Unlike regular jobs. Designers are required to handle various tasks on different levels. This challenge increases when working as a freelancer or working in your own start-up. Most designers complain about the lack of time to achieve their tasks within the required deadlines. While many believe they can re-organize tasks in order to gain more time, I always advise my students to master time management instead of depending on procrastination which leads to losing not only clients but also reputation.it is challenging, right? Several tools can assess you for better time management, especially when prioritising your to-do list of tasks, such as the Action Priority Matrix.
Download Designorate Free Action Priority Matrix Template.
To achieve better time management for the design thinking process or queued work, three main factors can be used to prioritize tasks: time, impact and effort. Assuming that the time of the tasks is fixed, then two main factors can be used to determine the priority of tasks: impact and effort. The impact can reflect any type of advantage, such as profit, market exposure or improved competitiveness, while the effort represents the efforts required or the cost spent to complete the task. The Action Priority Matrix is one of the time management tips that can be used to organize tasks or utilise resources based on those two factors (check A Guide to the SCAMPER Technique for Creative Thinking).
What is The Action Priority Matrix (Eisenhower Matrix)?
The Action Priority Matrix (also known as Eisenhower Matrix) is a prioritization matrix and a time management tool of two axes; the horizontal axis represents the impact (types of tasks), and the vertical axis represents the effort spent on the task. Both values range from low (in the zero labels of the axis) to high, as shown in the figure below. In this method, the tasks are categorized into four types: Quick Wins, Major Projects, Fill-Ins and Hard Logs. Each of the four categories can be defined below based on its priority:
Quick wins: these tasks have the highest impact or return on investment (ROI) possible with the lowest level of effort. As there is a correlation between time and effort, this task may also be characterized by its short deadline or dedicated time to achieve it. It is advisable to place these tasks in the topic of your priorities. Another effective tool to organise your task critically is the Six Thinking Hats and the Starburst for evaluating new ideas.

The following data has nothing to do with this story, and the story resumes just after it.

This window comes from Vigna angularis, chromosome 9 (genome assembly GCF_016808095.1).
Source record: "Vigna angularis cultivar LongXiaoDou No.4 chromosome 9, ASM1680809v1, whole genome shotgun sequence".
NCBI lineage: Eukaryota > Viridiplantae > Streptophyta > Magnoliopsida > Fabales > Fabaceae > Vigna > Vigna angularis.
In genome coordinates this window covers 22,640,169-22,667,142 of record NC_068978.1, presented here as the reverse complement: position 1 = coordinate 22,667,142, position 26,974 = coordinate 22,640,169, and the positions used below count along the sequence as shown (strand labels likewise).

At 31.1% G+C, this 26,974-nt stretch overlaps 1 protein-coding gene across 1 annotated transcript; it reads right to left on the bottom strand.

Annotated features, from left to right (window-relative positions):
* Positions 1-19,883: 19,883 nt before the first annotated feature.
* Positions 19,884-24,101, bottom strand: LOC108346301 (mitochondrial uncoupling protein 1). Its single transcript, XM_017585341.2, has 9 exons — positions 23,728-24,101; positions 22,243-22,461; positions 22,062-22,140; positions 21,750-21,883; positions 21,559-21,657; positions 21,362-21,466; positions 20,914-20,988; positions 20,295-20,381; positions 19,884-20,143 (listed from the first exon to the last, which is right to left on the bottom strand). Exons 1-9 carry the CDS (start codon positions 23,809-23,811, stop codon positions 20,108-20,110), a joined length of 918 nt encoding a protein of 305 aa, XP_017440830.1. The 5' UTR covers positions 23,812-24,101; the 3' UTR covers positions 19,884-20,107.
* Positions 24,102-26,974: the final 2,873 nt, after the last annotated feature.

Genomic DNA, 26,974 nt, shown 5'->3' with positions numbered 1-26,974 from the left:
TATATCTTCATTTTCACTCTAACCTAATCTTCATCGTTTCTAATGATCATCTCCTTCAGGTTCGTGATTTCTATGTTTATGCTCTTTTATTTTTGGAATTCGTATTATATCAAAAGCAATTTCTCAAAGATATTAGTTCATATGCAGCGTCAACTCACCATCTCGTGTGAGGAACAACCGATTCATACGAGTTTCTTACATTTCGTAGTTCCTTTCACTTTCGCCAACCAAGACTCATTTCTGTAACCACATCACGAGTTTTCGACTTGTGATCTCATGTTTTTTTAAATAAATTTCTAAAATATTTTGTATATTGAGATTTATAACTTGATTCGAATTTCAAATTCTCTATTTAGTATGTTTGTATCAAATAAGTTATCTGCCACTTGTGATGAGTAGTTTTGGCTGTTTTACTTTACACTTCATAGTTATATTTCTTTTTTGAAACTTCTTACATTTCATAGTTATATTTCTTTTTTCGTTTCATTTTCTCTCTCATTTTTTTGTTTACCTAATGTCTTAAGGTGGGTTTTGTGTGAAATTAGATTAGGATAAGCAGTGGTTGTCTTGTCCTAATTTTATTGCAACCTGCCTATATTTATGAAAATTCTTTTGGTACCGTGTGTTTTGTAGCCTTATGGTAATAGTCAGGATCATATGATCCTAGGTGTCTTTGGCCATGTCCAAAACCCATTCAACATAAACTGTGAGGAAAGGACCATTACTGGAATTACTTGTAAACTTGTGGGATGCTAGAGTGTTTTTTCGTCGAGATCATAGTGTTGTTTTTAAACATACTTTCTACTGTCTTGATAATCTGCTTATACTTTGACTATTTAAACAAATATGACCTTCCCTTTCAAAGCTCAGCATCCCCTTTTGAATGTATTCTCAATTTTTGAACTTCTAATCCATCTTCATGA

Major projects: these tasks have a high impact, but they require higher effort or cost compared with quick wins; they are, therefore, placed as the second priority in the list. As both types have the same high impact, there is usually a conflict between them. Designers may find it hard to set a priority between both of them as a result. Therefore, the priority should be organized wisely so none of these tasks directly affect the other.
Fill-ins: these tasks have low impact and low effort, which places them as the third priority after the quick win and major projects. This task can be delayed if either a quick win or a major project task has arisen, or they can be placed in a less productive time or when the time is available. Also, check 10 Time Management Tips to Improve Innovation.
Hard logs: these tasks are also known as the “thankless tasks” as they have a low impact but require high effort. These tasks are time-consuming and take much time from the more important tasks. Out-sourcing these tasks can help to focus on more important tasks and release the continuous schedule stress.
How to Use the Action Priority Matrix
To successfully adopt the Action Priority Matrix method, it should be turned from a method to a habit and needs to be adopted over the long term. The use of this tool will improve given practice, and you will be able to have a better understanding of the impact of the different tasks and the effort to prioritize them properly. To apply the Action Priority Matrix, you can follow these steps (first Download the Free Action Priority Matrix Template):
Step 1: Prepare a list of all the tasks that need to be completed during a specific period, such as the day or the week.
Step 2: Score each task based on the impact and effort spent on each task. For example, rate each task’s effort and impact from zero to 10. For example, a task that is high impact and low effort can take a score of (9, 2), a high impact and high effort would score (9,9), and so on.